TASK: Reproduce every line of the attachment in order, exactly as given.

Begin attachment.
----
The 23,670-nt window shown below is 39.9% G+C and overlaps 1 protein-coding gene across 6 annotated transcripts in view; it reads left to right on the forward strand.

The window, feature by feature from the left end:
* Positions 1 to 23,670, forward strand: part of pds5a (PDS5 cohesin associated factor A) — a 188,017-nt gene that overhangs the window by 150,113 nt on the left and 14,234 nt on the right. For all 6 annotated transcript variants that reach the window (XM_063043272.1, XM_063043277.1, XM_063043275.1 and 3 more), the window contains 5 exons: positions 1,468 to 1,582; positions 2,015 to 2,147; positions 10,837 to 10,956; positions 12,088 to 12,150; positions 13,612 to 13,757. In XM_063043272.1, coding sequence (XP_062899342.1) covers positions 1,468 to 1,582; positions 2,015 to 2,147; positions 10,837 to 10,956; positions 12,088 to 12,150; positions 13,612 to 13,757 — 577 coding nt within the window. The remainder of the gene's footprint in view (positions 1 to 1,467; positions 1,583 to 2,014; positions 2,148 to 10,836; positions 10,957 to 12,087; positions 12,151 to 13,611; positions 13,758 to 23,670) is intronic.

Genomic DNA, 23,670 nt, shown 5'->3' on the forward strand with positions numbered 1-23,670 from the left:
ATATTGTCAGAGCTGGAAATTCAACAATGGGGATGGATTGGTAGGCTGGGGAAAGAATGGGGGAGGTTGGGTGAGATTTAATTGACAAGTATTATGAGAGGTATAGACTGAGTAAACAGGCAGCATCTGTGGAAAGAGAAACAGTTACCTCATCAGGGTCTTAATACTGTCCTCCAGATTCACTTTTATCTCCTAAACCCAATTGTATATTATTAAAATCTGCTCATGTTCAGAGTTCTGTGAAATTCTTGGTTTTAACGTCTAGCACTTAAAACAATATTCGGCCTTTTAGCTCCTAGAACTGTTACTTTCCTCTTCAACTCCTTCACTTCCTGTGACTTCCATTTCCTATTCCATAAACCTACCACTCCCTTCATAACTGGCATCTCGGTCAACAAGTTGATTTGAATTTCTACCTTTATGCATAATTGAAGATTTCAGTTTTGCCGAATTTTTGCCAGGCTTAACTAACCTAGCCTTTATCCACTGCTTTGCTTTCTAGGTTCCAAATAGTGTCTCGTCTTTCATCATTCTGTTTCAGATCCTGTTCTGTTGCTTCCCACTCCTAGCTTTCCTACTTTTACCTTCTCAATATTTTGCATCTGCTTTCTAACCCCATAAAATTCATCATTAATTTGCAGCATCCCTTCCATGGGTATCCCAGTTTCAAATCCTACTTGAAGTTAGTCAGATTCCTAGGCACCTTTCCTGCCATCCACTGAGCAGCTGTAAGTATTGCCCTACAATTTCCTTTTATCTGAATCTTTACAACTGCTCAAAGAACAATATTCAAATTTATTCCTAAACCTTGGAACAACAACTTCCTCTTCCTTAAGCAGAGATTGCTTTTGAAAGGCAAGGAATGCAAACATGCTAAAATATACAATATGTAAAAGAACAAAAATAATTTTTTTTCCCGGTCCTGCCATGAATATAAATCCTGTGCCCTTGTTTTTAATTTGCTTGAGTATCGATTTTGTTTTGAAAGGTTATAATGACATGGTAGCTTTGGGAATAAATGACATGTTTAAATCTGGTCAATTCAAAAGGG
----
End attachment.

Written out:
The 23,670-nt window shown below is 39.9% G+C and overlaps 1 protein-coding gene across 6 annotated transcripts in view; it reads left to right on the forward strand.

The window, feature by feature from the left end:
* Positions 1 to 23,670, forward strand: part of pds5a (PDS5 cohesin associated factor A) — a 188,017-nt gene that overhangs the window by 150,113 nt on the left and 14,234 nt on the right. For all 6 annotated transcript variants that reach the window (XM_063043272.1, XM_063043277.1, XM_063043275.1 and 3 more), the window contains 5 exons: positions 1,468 to 1,582; positions 2,015 to 2,147; positions 10,837 to 10,956; positions 12,088 to 12,150; positions 13,612 to 13,757. In XM_063043272.1, coding sequence (XP_062899342.1) covers positions 1,468 to 1,582; positions 2,015 to 2,147; positions 10,837 to 10,956; positions 12,088 to 12,150; positions 13,612 to 13,757 — 577 coding nt within the window. The remainder of the gene's footprint in view (positions 1 to 1,467; positions 1,583 to 2,014; positions 2,148 to 10,836; positions 10,957 to 12,087; positions 12,151 to 13,611; positions 13,758 to 23,670) is intronic.

Genomic DNA, 23,670 nt, shown 5'->3' on the forward strand with positions numbered 1-23,670 from the left:
ATATTGTCAGAGCTGGAAATTCAACAATGGGGATGGATTGGTAGGCTGGGGAAAGAATGGGGGAGGTTGGGTGAGATTTAATTGACAAGTATTATGAGAGGTATAGACTGAGTAAACAGGCAGCATCTGTGGAAAGAGAAACAGTTACCTCATCAGGGTCTTAATACTGTCCTCCAGATTCACTTTTATCTCCTAAACCCAATTGTATATTATTAAAATCTGCTCATGTTCAGAGTTCTGTGAAATTCTTGGTTTTAACGTCTAGCACTTAAAACAATATTCGGCCTTTTAGCTCCTAGAACTGTTACTTTCCTCTTCAACTCCTTCACTTCCTGTGACTTCCATTTCCTATTCCATAAACCTACCACTCCCTTCATAACTGGCATCTCGGTCAACAAGTTGATTTGAATTTCTACCTTTATGCATAATTGAAGATTTCAGTTTTGCCGAATTTTTGCCAGGCTTAACTAACCTAGCCTTTATCCACTGCTTTGCTTTCTAGGTTCCAAATAGTGTCTCGTCTTTCATCATTCTGTTTCAGATCCTGTTCTGTTGCTTCCCACTCCTAGCTTTCCTACTTTTACCTTCTCAATATTTTGCATCTGCTTTCTAACCCCATAAAATTCATCATTAATTTGCAGCATCCCTTCCATGGGTATCCCAGTTTCAAATCCTACTTGAAGTTAGTCAGATTCCTAGGCACCTTTCCTGCCATCCACTGAGCAGCTGTAAGTATTGCCCTACAATTTCCTTTTATCTGAATCTTTACAACTGCTCAAAGAACAATATTCAAATTTATTCCTAAACCTTGGAACAACAACTTCCTCTTCCTTAAGCAGAGATTGCTTTTGAAAGGCAAGGAATGCAAACATGCTAAAATATACAATATGTAAAAGAACAAAAATAATTTTTTTTCCCGGTCCTGCCATGAATATAAATCCTGTGCCCTTGTTTTTAATTTGCTTGAGTATCGATTTTGTTTTGAAAGGTTATAATGACATGGTAGCTTTGGGAATAAATGACATGTTTAAATCTGGTCAATTCAAAAGGG